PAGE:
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Virus attack leaves me wondering

technofile  by al fasoldt

Columns and commentaries in a life-long dance with technology

Simple gray rule

Nationwide virus attack leaves me wondering: Who's in charge?

By Al Fasoldt

Copyright © 1988, The Syracuse Newspapers

There's an untold story in the furor over the electronic virus that infected 6,000 mainframe computers across the country earlier this month.

Left out of the many accounts of the prank pulled by a Cornell graduate student is something that could be the single most important issue of computer networking in the next decade.

It is put most simply in the form of a question: Who is in charge here?

In more complete terms, it can be stated this way: Are we placing too much trust in the systems managers who run our nation's medium- and large-size computer systems?

I am posing this question for a practical reason, not a theoretical one. Lost in the furor over the mass electronic break-in is the fact that it could have been prevented—if the people in charge of the computers had been doing their job.

The hacker exploited a weakness in the operating system of these computer systems. The weakness was known to the operating system's designers, and the company that supplies the operating system had long ago sent notices to all its customers explaining how to patch the operating system to fix the weakness.

All these thousands of systems managers had to do was read their mail.

Most of them didn't. Most of them ignored the plea from the operating system's designers to make the fix before someone broke into these computers through this weak area, called the "back door."

There is no other word for this than incompetence. Those who think it's unlikely that most mainframe computer systems managers are incompetent—at least in this one area, if in no other—have their heads in the sand.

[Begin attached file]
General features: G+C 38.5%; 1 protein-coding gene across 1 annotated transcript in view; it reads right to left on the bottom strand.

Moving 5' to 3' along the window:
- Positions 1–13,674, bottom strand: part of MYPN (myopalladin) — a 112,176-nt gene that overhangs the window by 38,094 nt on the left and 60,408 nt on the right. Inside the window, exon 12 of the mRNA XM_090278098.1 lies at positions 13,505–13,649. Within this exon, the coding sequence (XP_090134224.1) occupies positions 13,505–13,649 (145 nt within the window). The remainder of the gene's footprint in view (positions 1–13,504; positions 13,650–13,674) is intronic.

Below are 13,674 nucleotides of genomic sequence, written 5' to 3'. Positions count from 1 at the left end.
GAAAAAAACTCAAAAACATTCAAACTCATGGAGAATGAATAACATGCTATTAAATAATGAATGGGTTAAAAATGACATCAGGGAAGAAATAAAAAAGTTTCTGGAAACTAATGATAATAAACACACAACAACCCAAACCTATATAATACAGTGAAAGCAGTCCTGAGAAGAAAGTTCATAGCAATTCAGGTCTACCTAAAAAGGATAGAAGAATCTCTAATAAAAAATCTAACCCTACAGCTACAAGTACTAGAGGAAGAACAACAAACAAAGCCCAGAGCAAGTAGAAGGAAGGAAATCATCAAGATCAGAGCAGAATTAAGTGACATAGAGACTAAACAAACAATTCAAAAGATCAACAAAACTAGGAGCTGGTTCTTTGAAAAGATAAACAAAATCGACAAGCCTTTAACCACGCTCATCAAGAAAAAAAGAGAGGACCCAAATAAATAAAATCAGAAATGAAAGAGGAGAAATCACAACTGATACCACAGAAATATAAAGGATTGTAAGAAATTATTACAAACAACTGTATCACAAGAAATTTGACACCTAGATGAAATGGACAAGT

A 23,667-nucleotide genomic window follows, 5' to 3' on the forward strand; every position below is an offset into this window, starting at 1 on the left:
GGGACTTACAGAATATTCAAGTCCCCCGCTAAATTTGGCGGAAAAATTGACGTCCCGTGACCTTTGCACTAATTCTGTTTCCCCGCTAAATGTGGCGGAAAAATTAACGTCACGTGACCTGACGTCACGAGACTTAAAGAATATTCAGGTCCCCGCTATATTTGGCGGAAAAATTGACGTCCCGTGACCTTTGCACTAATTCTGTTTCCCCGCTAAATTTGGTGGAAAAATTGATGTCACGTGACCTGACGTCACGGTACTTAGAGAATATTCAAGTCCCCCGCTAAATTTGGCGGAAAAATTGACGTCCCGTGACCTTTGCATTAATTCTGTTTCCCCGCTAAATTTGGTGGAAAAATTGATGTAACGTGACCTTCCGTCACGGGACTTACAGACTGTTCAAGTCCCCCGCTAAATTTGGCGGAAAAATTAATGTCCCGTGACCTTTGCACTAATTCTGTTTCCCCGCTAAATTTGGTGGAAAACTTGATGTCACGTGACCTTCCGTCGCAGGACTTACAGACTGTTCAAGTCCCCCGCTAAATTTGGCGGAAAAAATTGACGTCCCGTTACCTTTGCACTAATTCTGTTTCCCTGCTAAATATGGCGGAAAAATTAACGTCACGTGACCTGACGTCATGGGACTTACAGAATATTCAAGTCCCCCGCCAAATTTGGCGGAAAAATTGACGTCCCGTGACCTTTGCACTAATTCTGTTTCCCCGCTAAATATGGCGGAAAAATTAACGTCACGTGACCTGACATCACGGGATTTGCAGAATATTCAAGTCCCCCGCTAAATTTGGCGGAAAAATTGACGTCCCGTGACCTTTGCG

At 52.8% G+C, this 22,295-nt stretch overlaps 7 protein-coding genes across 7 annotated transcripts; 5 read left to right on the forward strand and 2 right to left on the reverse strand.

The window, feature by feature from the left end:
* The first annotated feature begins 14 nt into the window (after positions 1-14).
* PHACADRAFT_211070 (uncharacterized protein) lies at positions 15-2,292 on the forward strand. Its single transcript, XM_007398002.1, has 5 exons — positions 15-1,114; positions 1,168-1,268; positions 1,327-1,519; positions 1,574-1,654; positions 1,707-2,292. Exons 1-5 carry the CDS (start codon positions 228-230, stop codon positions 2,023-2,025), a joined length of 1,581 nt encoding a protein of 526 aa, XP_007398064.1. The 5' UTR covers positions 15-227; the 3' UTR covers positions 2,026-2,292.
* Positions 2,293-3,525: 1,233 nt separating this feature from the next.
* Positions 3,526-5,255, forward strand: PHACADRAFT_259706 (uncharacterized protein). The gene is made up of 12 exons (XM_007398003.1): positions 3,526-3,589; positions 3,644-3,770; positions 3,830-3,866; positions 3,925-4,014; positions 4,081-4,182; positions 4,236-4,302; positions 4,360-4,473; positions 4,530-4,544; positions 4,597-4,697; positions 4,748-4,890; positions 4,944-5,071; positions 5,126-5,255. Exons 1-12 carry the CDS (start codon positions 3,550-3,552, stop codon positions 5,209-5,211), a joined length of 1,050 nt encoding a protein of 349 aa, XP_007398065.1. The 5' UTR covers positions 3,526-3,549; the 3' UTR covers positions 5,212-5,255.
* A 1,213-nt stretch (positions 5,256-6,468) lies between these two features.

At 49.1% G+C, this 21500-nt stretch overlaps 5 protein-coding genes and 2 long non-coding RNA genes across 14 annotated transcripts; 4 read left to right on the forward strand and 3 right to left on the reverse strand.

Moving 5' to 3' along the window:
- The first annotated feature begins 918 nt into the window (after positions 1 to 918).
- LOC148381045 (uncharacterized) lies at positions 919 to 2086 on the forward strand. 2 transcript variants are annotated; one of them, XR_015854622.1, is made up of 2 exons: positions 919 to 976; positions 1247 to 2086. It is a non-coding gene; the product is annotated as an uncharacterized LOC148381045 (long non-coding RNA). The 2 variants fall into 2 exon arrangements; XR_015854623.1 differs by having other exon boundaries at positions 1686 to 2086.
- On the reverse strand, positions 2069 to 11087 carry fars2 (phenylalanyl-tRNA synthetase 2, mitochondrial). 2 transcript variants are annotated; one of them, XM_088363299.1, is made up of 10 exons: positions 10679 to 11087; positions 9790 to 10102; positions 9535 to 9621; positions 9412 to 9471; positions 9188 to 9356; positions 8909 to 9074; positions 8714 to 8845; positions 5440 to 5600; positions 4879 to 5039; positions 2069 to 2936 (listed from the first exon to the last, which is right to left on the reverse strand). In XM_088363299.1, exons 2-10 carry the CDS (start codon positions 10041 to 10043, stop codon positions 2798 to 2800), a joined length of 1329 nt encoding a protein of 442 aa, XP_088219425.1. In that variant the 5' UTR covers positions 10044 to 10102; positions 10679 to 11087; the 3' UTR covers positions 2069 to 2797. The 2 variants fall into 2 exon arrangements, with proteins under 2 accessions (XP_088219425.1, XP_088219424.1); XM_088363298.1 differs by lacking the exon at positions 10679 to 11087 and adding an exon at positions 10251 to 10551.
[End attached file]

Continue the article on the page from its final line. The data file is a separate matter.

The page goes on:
Think of it in terms of human viruses. If doctors throughout the country were warned of a potentially dangerous weakness in a major drug and most of them did nothing about it, how forgiving would we be? We would demand that the medical profession act immediately to remove those doctors who don't have enough sense to protect the public.

Are we going to do the same thing in regard to our systems managers?

I'm a realist. I know what the answer is. They'll go on protecting their jobs by making up excuses. They'll tell the people who hired them that the entire subject is too technical to explain, but they have the situation well in hand.

Bull. Every systems manager who ignored the warnings on the flaws in Unix, the operating system that the hacker sailed right through, should be fired.

It's as simple as that. It's time that we treated networked computer systems seriously. It's time that we stopped accepting the technobabble from these incompetents as something that no one else can comprehend. The rest of us can comprehend it just fine, thank you.

If you agree, mail a copy of this column to your boss. Send a copy to the person who hires and fires the systems manager in your company or university.

Send ‘em a message before another hacker sends them something else.

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